Does this disprove determinism?
    I think it disproves the concept that the future of a non-isolated deterministic system can be predicted. Essentially the engineers can never predict the computers behavior because one of the inputs (their prediction) is unknown when doing the calculation.
  14. Joined
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    16 Jul '07 15:10
    Originally posted by knightmeister
    I found this on the net. I know that copy and pasting too much is not really on but I rarely do it so I thought I would indulge myself....



    " Try the following thought experiment. Our
    brilliant neurophysiologists come up with an equation
    that they claim will predict all of our behavior. The
    equation is so good that it even incorporates o ...[text shortened]... imply by deciding not to raise it, couldn’t
    I instantly make the probability equal to zero?"
    maybe if they said "we can predict your behavior. raise your arm..." then later said "we knew you wouldnt raise your arm because you thought we wanted you to do so but we predicted you would not raise your arm the entire time." then it would work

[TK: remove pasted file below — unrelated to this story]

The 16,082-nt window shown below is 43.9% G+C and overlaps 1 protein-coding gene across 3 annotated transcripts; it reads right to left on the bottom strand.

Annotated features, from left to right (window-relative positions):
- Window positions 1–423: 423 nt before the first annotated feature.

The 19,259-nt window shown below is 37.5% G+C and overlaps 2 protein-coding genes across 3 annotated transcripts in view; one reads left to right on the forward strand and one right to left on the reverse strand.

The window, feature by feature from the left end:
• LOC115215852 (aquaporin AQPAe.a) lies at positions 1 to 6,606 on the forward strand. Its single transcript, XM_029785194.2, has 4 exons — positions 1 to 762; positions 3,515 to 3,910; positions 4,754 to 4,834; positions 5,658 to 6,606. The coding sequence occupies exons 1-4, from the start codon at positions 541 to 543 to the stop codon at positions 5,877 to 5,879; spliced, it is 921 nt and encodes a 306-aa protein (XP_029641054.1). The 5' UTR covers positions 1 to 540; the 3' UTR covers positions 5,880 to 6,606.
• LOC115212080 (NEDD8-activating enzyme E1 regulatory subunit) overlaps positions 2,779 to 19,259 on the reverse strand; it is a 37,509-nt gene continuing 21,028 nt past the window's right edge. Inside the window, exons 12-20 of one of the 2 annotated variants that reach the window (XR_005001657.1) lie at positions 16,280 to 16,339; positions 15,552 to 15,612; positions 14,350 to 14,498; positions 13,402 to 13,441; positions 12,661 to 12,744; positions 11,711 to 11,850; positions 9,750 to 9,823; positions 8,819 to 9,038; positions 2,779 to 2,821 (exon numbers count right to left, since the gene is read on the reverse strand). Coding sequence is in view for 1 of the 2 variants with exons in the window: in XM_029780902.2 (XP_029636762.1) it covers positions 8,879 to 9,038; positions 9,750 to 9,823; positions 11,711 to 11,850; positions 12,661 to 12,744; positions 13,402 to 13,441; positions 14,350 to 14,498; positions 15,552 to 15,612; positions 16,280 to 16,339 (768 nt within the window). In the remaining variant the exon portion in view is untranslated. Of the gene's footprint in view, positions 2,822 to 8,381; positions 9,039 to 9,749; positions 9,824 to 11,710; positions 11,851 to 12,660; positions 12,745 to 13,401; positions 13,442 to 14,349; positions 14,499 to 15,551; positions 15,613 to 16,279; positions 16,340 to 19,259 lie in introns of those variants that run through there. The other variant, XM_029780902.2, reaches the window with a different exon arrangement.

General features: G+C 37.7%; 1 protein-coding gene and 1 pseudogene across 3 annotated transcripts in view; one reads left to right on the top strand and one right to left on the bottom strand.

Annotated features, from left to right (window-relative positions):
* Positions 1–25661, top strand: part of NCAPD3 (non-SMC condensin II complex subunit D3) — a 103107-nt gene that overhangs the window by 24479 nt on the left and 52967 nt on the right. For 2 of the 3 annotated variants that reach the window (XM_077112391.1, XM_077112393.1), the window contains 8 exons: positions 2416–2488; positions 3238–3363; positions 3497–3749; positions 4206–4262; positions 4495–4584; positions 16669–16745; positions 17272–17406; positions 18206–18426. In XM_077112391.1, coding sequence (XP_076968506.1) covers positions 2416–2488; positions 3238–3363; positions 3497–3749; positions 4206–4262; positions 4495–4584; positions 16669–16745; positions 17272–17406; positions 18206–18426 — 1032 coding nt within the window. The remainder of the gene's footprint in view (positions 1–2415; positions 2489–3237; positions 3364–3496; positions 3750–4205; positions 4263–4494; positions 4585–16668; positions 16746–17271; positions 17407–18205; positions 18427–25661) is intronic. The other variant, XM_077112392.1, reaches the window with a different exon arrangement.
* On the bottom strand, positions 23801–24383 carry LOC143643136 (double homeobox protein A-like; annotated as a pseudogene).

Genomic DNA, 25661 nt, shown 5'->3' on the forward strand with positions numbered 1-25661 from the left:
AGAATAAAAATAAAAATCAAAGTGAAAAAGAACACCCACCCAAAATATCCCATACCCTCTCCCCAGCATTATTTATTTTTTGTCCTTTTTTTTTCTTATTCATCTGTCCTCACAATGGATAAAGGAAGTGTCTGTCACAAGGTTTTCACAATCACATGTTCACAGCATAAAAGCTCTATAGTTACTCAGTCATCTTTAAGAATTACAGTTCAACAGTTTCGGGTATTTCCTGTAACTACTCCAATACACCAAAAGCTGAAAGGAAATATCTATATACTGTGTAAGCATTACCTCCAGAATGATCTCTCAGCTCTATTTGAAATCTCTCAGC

15. DonationPawnokeyhole
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    16 Jul '07 19:16
    Originally posted by twhitehead
    I think it disproves the concept that the future of a non-isolated deterministic system can be predicted. Essentially the engineers can never predict the computers behavior because one of the inputs (their prediction) is unknown when doing the calculation.
    Isn't this also true in the human case? Isn't the failure to predict in the human case also due to the fact that one of the inputs, namely what information is given to the human person, doesn't feature in the initial computations?

    Isn't this sufficient explanation for the failure to predict? Hence, doesn't the analogy entirely fail to bear on the truth of determinism?